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Posted by Kevin Stevens | Apr 16, 2012

A Carpenter's Tips for Building a DIY Wood Table

Professional woodworker Kevin Stevens of KMS Woodworks troubleshoots DIY table design and construction so that your DIY wood table will stand the test of time.

Custom wood and granite tile tables built by the author, Kevin Stevens of KMS Woodworks in Nederland, CO.In my 30 plus years as a woodworker and custom furniture builder in the Denver area, I have built a good number of tables. These projects have ranged from 7-foot-long full-sized dining room tables in exotic rosewood to simple 2-foot-square or less bedside tables in knotty pine or oak topped with tile. (I love installing tile.) Tables are one of my favorite projects as they can vary from simple slabs with legs to more involved pieces where fine hand-cut joinery is employed. A table is also one of the nicest ways to showcase some fine pieces of lumber.

Basic Components of a DIY Wood Table

In its simplest form a table can be comprised of a flat surface resting on some legs. The flat surface can be constructed from a variety of materials, as well as the legs. I have used thick glass tops that merely rested on a free-standing wooden base, to more complex table designs where mortise and tenon joinery is married to hidden floating fasteners, pegged bridle joints, or dovetails. You can build in a simple way or try more challenging techniques based on your available tools and skill set. Whichever building method you choose, most tables are comprised of a top, and some legs mounted below. In many cases the legs are all joined together using “aprons” and or “skirts” as well as some designs were “stretchers” are used to provide additional leg bracing.

Plan for Wood Movement

 Changes in climate can wreck havoc with some furniture. Wood is a hygroscopic material. This means that it will absorb and release water in relationship to its environment. In the case of furniture, this means the wood can expand and contract as these moisture levels change.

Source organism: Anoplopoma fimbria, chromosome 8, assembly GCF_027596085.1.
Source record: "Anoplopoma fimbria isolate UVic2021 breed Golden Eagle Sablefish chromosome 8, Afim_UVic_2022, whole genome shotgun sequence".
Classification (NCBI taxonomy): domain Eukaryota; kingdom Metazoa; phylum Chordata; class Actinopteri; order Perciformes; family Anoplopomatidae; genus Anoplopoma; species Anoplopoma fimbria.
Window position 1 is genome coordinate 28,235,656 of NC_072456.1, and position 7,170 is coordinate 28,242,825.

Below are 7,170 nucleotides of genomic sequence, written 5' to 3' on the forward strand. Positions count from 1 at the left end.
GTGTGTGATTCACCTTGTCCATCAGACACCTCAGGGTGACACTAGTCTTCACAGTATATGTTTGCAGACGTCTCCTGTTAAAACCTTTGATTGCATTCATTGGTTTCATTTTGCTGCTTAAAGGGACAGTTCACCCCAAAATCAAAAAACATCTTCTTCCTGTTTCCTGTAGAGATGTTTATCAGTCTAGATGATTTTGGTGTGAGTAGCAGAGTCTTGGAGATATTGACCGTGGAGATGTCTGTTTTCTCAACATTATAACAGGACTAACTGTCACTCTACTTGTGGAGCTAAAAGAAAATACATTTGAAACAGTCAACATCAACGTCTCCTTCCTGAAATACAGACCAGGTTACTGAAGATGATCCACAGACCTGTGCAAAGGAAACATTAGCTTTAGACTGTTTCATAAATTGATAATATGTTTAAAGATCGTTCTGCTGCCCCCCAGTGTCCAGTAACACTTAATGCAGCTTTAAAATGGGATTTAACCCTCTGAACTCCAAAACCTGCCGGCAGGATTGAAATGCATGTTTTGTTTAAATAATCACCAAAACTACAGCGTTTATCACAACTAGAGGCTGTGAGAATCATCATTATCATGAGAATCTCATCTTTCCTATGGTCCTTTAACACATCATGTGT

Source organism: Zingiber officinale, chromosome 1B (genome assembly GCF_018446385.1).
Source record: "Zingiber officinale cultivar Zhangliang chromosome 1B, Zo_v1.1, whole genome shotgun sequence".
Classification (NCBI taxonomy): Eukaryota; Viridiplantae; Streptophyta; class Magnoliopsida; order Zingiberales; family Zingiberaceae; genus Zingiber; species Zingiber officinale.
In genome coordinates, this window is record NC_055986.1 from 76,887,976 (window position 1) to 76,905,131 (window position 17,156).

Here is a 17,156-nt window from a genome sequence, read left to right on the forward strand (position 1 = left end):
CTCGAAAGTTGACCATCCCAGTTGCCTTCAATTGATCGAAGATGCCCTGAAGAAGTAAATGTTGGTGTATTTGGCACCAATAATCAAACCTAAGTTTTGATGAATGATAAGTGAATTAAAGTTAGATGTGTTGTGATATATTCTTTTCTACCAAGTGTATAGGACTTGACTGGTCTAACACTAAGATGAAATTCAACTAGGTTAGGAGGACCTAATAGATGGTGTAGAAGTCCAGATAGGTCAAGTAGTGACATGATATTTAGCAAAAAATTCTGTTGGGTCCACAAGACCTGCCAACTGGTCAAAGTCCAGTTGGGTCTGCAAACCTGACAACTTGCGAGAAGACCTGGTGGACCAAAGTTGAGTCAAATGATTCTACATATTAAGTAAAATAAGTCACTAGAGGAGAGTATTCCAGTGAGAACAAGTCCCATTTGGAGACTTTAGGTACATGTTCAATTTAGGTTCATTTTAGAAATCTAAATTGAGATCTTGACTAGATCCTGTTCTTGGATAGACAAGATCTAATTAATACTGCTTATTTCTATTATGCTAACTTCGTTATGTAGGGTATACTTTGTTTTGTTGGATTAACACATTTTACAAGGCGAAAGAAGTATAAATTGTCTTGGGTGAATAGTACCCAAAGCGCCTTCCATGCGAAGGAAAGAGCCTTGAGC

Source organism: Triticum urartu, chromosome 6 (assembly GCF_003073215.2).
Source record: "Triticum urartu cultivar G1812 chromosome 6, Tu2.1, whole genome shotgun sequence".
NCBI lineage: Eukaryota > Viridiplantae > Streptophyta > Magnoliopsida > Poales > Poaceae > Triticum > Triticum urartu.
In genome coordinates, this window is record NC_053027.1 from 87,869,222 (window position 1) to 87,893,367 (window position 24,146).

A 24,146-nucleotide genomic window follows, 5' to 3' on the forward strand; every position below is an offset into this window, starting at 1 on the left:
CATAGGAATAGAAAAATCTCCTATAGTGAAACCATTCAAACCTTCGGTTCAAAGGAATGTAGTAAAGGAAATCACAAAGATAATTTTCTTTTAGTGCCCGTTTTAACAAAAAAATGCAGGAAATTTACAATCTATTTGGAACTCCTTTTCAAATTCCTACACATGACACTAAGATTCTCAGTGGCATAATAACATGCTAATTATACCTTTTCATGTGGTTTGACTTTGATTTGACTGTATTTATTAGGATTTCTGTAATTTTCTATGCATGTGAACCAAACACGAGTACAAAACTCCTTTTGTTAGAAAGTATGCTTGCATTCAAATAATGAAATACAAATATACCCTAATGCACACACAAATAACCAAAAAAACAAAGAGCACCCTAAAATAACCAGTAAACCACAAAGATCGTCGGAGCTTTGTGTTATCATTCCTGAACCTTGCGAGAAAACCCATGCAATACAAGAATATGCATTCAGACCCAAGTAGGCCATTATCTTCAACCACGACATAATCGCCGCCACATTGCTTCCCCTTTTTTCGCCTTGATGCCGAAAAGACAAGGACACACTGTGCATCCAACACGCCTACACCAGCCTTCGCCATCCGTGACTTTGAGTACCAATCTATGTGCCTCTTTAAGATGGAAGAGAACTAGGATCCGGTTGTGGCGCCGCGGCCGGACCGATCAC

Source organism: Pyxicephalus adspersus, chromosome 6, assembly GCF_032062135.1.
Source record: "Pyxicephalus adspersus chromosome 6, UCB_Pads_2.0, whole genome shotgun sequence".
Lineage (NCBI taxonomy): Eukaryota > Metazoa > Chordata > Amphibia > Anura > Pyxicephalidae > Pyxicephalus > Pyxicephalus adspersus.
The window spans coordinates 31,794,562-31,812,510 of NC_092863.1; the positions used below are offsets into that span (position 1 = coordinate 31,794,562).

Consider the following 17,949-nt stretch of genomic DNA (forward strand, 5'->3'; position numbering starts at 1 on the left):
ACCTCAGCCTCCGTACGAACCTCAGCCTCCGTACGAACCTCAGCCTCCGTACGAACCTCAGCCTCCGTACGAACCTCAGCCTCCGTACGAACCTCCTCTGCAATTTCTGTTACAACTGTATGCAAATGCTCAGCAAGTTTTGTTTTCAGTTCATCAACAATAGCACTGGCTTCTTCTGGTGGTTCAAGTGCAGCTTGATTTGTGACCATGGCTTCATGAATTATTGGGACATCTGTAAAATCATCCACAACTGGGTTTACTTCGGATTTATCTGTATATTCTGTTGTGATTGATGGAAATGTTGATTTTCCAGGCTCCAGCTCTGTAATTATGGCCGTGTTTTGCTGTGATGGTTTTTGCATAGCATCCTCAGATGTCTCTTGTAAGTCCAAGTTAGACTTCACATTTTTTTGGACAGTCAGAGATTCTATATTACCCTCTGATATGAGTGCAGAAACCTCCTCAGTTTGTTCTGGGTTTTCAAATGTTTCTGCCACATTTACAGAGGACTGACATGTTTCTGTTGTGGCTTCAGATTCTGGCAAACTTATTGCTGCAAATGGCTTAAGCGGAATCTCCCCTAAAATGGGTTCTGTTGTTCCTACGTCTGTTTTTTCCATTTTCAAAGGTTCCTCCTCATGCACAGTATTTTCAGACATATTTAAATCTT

I recently rebuilt a solid mahogany table for a client that was acquired some time ago in Panama. As you can guess, the dry climate conditions of Colorado is different from the humid tropics of Central America, and this piece had suffered due to the climate and poor design. The table was constructed using some basic nails and screws and was never built to allow the wood top to move freely.

Wood tends to expand and contract in a line perpendicular to its grain. In the case of this table, the top was “bound” by some legs that were firmly attached with screws and cross blocking.  As the tabletop’s wood shrunk in our dry climate, a large crack and gap formed down the center (in some places this crack was close to ¾” wide) which is not very attractive considering the wide planks of Mahogany from which it was built. To correct this problem I completed disassembled the legs from the top and then rejoined the top and installed some “figure 8” brackets that allow the top to move more freely. 

Table “clips” set in slots are another fine method to connect the table’s legs to the top. Another tip for reducing wood movement is to finish both sides of the table’s top. This reduces the differential of moisture absorption between the upper and lower surfaces, which can lead to cupping or crowning.

Build Sturdy Legs and Joints on Your DIY Table

Long legged tables without stretchers are very elegant and one of my more popular styles to build. But these types of table legs are more vulnerable to damage due to the high amount of leverage that can be exerted on a “free” leg. Sturdy mortise and tenon joinery and or diagonal cross blocking in the skirt corners can provide some added support.  Limiting the length of unsupported legs can also keep them from being damaged.  An example of this is to limit “free” legs to shorter sizes as might be found in lower coffee and sofa end tables.

With DIY wood table building, the range of possibilities is nearly endless.  If you plan for wood movement in your construction details, and provide sturdy joints, you will have a much higher chance of building something that will stand the test of time.

Kevin Stevens writes for Networx. Get home & garden ideas like this on Networx.com.

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